My rating: 3 of 5 stars
Twenty-three year old Michael Black is about to have his life turned upside-down by Kiyoshi – the quiet, shy young man his Sensei Ichiro has left in his charge. Kiyoshi has a secret, however, in the form of multiple personalities. Michael finds himself falling for Kiyoshi – but can Michael learn to love all of him, including the tragic past that left Kiyoshi this way?
If you’ve read any of Akira’s other novels, you know you’re in for a yaoi novel with all the tropes. While there was less over-the-top action in this novel Akira’s Italian Connection novels, the tragic backstory and Big Misunderstanding were here in full, leaving us with a love interest to feel somewhat sorry for and a cliffhanger that leads into the next novel. Be aware that these books are not stand-alone, and if you read one you’ll need the other to complete it.
It took me a while to get through this book. It’s not light on introspection, and Michael questions every move he makes towards Kiyoshi. The sex scenes are hot, yet I found myself wanting to move forward with the plot. Dragon and Crow moves very slowly towards a somewhat predictable ending. Yet I can’t say the characters didn’t charm me. Michael is torn between love for Ichiro and love for Kiyoshi. Kiyoshi is torn between his disparate personalities, and Ichiro is torn between Michael and what is best for Kiyoshi. All care for one another and all are undecided which is the best way to go about it. It’s nice to read about good people who genuinely want to do the best for one another.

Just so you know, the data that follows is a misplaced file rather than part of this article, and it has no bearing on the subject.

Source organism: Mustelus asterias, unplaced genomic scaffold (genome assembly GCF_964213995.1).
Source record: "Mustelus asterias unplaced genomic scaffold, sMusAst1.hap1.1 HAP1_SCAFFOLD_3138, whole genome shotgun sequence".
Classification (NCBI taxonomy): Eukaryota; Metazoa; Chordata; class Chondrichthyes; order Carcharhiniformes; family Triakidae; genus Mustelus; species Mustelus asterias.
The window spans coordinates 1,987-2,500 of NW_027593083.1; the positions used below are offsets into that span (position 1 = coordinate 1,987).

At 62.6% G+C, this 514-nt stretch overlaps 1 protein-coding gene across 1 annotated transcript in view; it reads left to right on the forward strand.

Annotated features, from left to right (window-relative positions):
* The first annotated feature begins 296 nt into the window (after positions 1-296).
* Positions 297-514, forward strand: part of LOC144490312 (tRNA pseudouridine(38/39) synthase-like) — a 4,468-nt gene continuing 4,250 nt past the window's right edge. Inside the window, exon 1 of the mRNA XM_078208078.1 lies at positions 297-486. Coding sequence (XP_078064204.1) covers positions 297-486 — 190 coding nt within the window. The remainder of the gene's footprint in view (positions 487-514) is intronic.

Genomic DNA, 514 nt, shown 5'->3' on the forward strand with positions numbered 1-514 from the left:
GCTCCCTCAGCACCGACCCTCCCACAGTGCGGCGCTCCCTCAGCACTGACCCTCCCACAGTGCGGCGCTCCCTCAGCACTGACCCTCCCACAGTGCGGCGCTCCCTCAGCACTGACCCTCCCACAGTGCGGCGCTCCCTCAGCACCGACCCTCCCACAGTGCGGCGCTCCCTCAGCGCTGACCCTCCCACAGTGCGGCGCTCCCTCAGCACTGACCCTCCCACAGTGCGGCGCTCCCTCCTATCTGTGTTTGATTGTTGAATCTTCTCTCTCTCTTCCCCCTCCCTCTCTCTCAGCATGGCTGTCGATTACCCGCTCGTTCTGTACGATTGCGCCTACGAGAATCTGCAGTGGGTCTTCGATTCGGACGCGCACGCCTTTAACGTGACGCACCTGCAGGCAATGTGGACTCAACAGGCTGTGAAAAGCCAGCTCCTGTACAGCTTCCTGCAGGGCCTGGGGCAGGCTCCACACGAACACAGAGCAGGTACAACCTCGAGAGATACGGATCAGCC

I caught a few errors, and the writing style is somewhat awkward at times, yet there’s a certain charm to this novel that led me to its completion. If you enjoy yaoi manga, or if you’re just looking for something a little different to typical m/m romance, Dragon and Crow may be for you, but its style and reliance on tropes won’t attract everyone.